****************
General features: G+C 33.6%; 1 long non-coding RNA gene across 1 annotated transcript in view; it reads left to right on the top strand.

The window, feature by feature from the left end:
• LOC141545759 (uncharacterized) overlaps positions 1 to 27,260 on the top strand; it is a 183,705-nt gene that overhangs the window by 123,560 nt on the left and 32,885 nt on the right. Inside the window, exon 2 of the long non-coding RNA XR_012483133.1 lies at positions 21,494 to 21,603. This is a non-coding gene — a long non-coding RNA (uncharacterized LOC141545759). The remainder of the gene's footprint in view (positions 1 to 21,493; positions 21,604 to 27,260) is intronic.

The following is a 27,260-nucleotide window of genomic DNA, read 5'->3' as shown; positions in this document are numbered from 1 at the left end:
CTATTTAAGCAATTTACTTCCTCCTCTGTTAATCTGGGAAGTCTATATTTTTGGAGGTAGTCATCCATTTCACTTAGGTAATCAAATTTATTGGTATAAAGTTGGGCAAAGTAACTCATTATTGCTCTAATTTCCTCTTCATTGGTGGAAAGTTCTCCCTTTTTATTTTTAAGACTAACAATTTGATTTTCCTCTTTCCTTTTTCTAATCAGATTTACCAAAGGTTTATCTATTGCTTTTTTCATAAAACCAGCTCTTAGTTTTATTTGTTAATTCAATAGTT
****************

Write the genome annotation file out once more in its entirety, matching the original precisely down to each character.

General features: G+C 33.6%; 1 long non-coding RNA gene across 1 annotated transcript in view; it reads left to right on the top strand.

The window, feature by feature from the left end:
• LOC141545759 (uncharacterized) overlaps positions 1 to 27,260 on the top strand; it is a 183,705-nt gene that overhangs the window by 123,560 nt on the left and 32,885 nt on the right. Inside the window, exon 2 of the long non-coding RNA XR_012483133.1 lies at positions 21,494 to 21,603. This is a non-coding gene — a long non-coding RNA (uncharacterized LOC141545759). The remainder of the gene's footprint in view (positions 1 to 21,493; positions 21,604 to 27,260) is intronic.

The following is a 27,260-nucleotide window of genomic DNA, read 5'->3' as shown; positions in this document are numbered from 1 at the left end:
CTATTTAAGCAATTTACTTCCTCCTCTGTTAATCTGGGAAGTCTATATTTTTGGAGGTAGTCATCCATTTCACTTAGGTAATCAAATTTATTGGTATAAAGTTGGGCAAAGTAACTCATTATTGCTCTAATTTCCTCTTCATTGGTGGAAAGTTCTCCCTTTTTATTTTTAAGACTAACAATTTGATTTTCCTCTTTCCTTTTTCTAATCAGATTTACCAAAGGTTTATCTATTGCTTTTTTCATAAAACCAGCTCTTAGTTTTATTTGTTAATTCAATAGTT